Medicine and Society
Oct 2020

Holding Space for All of Us

Julie E. Lucero, PhD, MPH and Yvette Roubideaux, MD, MPH
AMA J Ethics. 2020;22(10):E882-887. doi: 10.1001/amajethics.2020.882.


Negative experiences and misunderstanding are common in tribal-academic research partnerships. The Holding Space: A Guide for Partners in Tribal Research draws on the concepts of governance, trust, and culture to strengthen relationships, honor tribal sovereignty, counter histories of opportunistic research, and recognize all ways of knowing. We apply the Holding Space toolkit concepts to the All of Us Research Program and call on all research studies funded by the federal government to honor governance, trust, and culture in research partnerships with tribal nations.

Need for Tribal-Academic Partnerships

While social and health research has addressed some health challenges in American Indian and Alaska Native (AI/AN) communities,1,2 health disparities persist3 and are not easily resolved.2,4 For example, diabetes prevention and control require strategy implementation at the individual, family, and community level.5 Additionally, many AI/ANs and tribal nations have long-standing mistrust of research and research policies shaped by interactions with opportunistic academic researchers doing federally funded work without tribal input or benefit sharing.4,6,7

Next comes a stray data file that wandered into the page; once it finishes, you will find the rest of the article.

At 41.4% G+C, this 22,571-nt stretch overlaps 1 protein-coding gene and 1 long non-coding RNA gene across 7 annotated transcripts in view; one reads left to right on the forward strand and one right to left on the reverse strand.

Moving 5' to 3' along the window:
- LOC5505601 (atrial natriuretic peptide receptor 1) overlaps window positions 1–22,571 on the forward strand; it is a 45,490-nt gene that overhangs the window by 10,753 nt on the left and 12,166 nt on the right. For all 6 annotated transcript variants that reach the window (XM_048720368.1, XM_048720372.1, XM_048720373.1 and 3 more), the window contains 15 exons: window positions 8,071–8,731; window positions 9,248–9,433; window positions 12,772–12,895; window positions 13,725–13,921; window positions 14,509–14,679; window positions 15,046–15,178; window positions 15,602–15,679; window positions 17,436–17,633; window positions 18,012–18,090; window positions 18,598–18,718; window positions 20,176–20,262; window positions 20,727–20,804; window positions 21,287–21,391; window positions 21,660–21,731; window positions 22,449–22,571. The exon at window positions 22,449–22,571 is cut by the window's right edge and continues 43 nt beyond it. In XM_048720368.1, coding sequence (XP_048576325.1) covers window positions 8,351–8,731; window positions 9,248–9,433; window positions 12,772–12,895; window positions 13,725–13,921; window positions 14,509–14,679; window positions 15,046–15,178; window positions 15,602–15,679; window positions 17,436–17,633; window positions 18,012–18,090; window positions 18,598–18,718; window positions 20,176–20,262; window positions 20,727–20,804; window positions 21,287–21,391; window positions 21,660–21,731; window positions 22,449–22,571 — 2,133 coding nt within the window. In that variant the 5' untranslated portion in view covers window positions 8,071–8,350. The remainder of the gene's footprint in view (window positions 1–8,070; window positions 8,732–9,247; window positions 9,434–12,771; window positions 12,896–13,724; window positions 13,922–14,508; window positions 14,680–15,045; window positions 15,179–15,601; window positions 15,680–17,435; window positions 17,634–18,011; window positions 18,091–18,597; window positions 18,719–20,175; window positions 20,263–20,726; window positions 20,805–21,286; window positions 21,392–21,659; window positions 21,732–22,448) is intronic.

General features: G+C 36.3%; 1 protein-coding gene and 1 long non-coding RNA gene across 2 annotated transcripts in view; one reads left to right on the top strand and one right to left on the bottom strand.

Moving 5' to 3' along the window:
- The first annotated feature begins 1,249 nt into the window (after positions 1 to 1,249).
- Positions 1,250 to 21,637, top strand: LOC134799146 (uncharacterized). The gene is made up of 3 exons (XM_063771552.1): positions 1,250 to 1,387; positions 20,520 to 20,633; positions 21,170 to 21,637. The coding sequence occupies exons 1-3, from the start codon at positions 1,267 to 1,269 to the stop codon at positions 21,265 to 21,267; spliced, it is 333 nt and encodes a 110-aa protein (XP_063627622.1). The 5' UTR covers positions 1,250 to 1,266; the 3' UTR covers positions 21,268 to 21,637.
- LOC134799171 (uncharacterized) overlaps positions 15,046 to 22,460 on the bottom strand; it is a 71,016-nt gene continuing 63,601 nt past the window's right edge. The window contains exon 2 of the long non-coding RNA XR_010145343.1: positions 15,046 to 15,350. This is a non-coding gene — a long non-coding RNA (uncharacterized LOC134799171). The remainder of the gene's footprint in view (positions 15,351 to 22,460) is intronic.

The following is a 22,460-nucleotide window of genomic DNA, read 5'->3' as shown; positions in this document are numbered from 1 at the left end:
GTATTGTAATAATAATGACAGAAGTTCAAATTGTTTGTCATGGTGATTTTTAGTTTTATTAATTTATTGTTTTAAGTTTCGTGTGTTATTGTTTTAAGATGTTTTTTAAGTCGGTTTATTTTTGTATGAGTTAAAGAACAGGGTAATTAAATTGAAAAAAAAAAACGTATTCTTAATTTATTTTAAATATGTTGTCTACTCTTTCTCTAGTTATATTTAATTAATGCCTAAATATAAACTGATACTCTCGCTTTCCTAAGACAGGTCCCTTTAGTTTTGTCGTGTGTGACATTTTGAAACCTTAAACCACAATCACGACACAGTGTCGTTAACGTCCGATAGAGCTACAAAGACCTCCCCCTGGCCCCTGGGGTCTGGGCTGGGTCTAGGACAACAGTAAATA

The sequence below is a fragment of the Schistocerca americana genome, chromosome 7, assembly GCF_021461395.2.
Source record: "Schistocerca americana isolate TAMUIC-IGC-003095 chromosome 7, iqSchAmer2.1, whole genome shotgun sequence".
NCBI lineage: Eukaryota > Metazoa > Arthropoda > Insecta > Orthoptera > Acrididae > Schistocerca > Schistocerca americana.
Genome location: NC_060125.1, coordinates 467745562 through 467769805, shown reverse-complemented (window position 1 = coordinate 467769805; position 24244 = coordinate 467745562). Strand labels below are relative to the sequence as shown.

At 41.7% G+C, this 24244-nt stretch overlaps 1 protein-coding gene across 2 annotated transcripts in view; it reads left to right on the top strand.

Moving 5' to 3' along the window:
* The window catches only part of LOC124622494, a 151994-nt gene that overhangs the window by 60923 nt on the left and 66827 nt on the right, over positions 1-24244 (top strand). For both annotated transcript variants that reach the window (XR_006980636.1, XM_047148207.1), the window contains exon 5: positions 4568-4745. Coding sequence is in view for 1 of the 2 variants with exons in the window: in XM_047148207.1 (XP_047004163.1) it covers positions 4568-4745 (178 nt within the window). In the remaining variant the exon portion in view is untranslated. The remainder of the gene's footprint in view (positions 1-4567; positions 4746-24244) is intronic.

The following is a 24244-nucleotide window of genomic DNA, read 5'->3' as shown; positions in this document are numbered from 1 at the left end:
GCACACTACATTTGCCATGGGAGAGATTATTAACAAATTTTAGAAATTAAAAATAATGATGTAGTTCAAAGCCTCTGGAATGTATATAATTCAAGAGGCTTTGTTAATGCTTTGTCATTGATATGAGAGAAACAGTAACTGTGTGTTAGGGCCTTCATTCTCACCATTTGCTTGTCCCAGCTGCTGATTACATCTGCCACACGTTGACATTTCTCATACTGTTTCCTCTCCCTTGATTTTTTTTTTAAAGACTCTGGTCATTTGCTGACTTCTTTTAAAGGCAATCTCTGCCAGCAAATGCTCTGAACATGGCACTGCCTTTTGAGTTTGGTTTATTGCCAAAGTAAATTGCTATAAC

Participatory or community-engaged research is one approach to reducing mistrust and ensuring tribal communities’ equal partnership in research.8,9 Strong tribal-academic research partnerships that adhere to principles of participatory research can play a key role in developing the multilevel and contextualized solutions required to achieve health equity for AI/ANs.9,10 The National Institutes of Health (NIH) and Patient-Centered Outcomes Research Institute acknowledge the scientific value of inclusive, partnered research,11,12 and the Common Rule requires federally funded researchers to comply with state, local, and tribal laws.13 However, theory-practice gaps—manifest in discounting tribal sovereignty, paying little attention to cultural protocols, or minimizing community concerns raised by research—can cause or reintroduce mistrust and exacerbate disparities. For example, one recent research incident with the Havasupai Tribe demonstrates the need for meaningful tribal-academic partnerships in genetics research.14

Tribal nations have a right to government-to-government relationships with the federal government.